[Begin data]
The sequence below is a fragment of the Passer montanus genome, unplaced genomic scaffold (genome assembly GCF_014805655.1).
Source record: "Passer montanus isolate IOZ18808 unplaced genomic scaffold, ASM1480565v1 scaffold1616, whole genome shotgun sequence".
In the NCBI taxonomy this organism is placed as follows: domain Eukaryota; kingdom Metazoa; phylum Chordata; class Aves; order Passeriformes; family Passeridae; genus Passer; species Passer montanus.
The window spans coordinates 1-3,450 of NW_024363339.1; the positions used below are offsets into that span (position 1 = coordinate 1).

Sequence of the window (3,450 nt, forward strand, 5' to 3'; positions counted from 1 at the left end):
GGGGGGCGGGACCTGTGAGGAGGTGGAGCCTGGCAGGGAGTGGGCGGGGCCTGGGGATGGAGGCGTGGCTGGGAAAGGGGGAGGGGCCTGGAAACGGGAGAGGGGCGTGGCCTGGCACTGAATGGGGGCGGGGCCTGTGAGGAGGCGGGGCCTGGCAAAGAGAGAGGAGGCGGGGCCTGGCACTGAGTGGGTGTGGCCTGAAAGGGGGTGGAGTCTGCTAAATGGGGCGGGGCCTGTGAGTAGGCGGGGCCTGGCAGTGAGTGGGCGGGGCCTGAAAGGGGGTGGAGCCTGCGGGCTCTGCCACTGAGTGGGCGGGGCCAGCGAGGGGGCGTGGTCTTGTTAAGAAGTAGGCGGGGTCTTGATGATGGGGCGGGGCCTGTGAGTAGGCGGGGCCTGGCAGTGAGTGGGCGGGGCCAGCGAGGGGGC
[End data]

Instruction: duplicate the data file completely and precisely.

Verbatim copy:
The sequence below is a fragment of the Passer montanus genome, unplaced genomic scaffold (genome assembly GCF_014805655.1).
Source record: "Passer montanus isolate IOZ18808 unplaced genomic scaffold, ASM1480565v1 scaffold1616, whole genome shotgun sequence".
In the NCBI taxonomy this organism is placed as follows: domain Eukaryota; kingdom Metazoa; phylum Chordata; class Aves; order Passeriformes; family Passeridae; genus Passer; species Passer montanus.
The window spans coordinates 1-3,450 of NW_024363339.1; the positions used below are offsets into that span (position 1 = coordinate 1).

Sequence of the window (3,450 nt, forward strand, 5' to 3'; positions counted from 1 at the left end):
GGGGGGCGGGACCTGTGAGGAGGTGGAGCCTGGCAGGGAGTGGGCGGGGCCTGGGGATGGAGGCGTGGCTGGGAAAGGGGGAGGGGCCTGGAAACGGGAGAGGGGCGTGGCCTGGCACTGAATGGGGGCGGGGCCTGTGAGGAGGCGGGGCCTGGCAAAGAGAGAGGAGGCGGGGCCTGGCACTGAGTGGGTGTGGCCTGAAAGGGGGTGGAGTCTGCTAAATGGGGCGGGGCCTGTGAGTAGGCGGGGCCTGGCAGTGAGTGGGCGGGGCCTGAAAGGGGGTGGAGCCTGCGGGCTCTGCCACTGAGTGGGCGGGGCCAGCGAGGGGGCGTGGTCTTGTTAAGAAGTAGGCGGGGTCTTGATGATGGGGCGGGGCCTGTGAGTAGGCGGGGCCTGGCAGTGAGTGGGCGGGGCCAGCGAGGGGGC